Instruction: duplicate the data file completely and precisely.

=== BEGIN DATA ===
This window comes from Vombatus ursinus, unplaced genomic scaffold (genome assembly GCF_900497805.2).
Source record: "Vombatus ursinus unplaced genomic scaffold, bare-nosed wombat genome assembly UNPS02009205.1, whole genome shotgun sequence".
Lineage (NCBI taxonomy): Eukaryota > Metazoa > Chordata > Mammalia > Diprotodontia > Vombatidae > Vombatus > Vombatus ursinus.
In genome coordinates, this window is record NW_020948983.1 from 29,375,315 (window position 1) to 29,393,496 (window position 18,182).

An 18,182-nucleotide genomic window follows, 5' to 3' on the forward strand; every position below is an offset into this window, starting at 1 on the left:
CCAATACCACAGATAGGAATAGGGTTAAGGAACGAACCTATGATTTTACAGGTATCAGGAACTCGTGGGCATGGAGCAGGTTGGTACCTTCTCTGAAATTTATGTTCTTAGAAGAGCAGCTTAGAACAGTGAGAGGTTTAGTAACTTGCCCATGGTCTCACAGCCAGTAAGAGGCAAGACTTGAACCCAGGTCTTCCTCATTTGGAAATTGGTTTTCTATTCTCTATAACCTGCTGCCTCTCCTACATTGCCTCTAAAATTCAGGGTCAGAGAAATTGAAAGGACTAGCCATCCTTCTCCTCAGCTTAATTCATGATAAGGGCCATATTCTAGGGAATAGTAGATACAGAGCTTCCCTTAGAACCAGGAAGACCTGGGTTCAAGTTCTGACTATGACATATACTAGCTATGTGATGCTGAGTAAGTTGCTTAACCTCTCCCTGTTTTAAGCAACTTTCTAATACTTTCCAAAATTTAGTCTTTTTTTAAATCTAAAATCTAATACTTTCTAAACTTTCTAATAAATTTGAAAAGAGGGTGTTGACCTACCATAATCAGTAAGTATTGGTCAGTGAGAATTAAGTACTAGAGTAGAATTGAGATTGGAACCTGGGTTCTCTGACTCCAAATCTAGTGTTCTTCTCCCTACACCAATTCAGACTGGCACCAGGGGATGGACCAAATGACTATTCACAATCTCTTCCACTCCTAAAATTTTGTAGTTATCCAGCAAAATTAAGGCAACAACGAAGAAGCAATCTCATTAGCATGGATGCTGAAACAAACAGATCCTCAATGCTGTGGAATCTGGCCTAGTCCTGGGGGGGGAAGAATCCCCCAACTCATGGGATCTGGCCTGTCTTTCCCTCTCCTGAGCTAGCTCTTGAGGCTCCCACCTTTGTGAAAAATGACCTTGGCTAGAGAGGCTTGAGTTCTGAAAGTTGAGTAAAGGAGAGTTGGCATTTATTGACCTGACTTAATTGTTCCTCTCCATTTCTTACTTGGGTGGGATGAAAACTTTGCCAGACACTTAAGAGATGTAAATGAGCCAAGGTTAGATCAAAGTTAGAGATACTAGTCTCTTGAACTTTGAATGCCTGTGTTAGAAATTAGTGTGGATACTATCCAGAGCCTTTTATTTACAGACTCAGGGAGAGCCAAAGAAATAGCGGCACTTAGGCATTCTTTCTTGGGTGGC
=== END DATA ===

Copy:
This window comes from Vombatus ursinus, unplaced genomic scaffold (genome assembly GCF_900497805.2).
Source record: "Vombatus ursinus unplaced genomic scaffold, bare-nosed wombat genome assembly UNPS02009205.1, whole genome shotgun sequence".
Lineage (NCBI taxonomy): Eukaryota > Metazoa > Chordata > Mammalia > Diprotodontia > Vombatidae > Vombatus > Vombatus ursinus.
In genome coordinates, this window is record NW_020948983.1 from 29,375,315 (window position 1) to 29,393,496 (window position 18,182).

An 18,182-nucleotide genomic window follows, 5' to 3' on the forward strand; every position below is an offset into this window, starting at 1 on the left:
CCAATACCACAGATAGGAATAGGGTTAAGGAACGAACCTATGATTTTACAGGTATCAGGAACTCGTGGGCATGGAGCAGGTTGGTACCTTCTCTGAAATTTATGTTCTTAGAAGAGCAGCTTAGAACAGTGAGAGGTTTAGTAACTTGCCCATGGTCTCACAGCCAGTAAGAGGCAAGACTTGAACCCAGGTCTTCCTCATTTGGAAATTGGTTTTCTATTCTCTATAACCTGCTGCCTCTCCTACATTGCCTCTAAAATTCAGGGTCAGAGAAATTGAAAGGACTAGCCATCCTTCTCCTCAGCTTAATTCATGATAAGGGCCATATTCTAGGGAATAGTAGATACAGAGCTTCCCTTAGAACCAGGAAGACCTGGGTTCAAGTTCTGACTATGACATATACTAGCTATGTGATGCTGAGTAAGTTGCTTAACCTCTCCCTGTTTTAAGCAACTTTCTAATACTTTCCAAAATTTAGTCTTTTTTTAAATCTAAAATCTAATACTTTCTAAACTTTCTAATAAATTTGAAAAGAGGGTGTTGACCTACCATAATCAGTAAGTATTGGTCAGTGAGAATTAAGTACTAGAGTAGAATTGAGATTGGAACCTGGGTTCTCTGACTCCAAATCTAGTGTTCTTCTCCCTACACCAATTCAGACTGGCACCAGGGGATGGACCAAATGACTATTCACAATCTCTTCCACTCCTAAAATTTTGTAGTTATCCAGCAAAATTAAGGCAACAACGAAGAAGCAATCTCATTAGCATGGATGCTGAAACAAACAGATCCTCAATGCTGTGGAATCTGGCCTAGTCCTGGGGGGGGAAGAATCCCCCAACTCATGGGATCTGGCCTGTCTTTCCCTCTCCTGAGCTAGCTCTTGAGGCTCCCACCTTTGTGAAAAATGACCTTGGCTAGAGAGGCTTGAGTTCTGAAAGTTGAGTAAAGGAGAGTTGGCATTTATTGACCTGACTTAATTGTTCCTCTCCATTTCTTACTTGGGTGGGATGAAAACTTTGCCAGACACTTAAGAGATGTAAATGAGCCAAGGTTAGATCAAAGTTAGAGATACTAGTCTCTTGAACTTTGAATGCCTGTGTTAGAAATTAGTGTGGATACTATCCAGAGCCTTTTATTTACAGACTCAGGGAGAGCCAAAGAAATAGCGGCACTTAGGCATTCTTTCTTGGGTGGC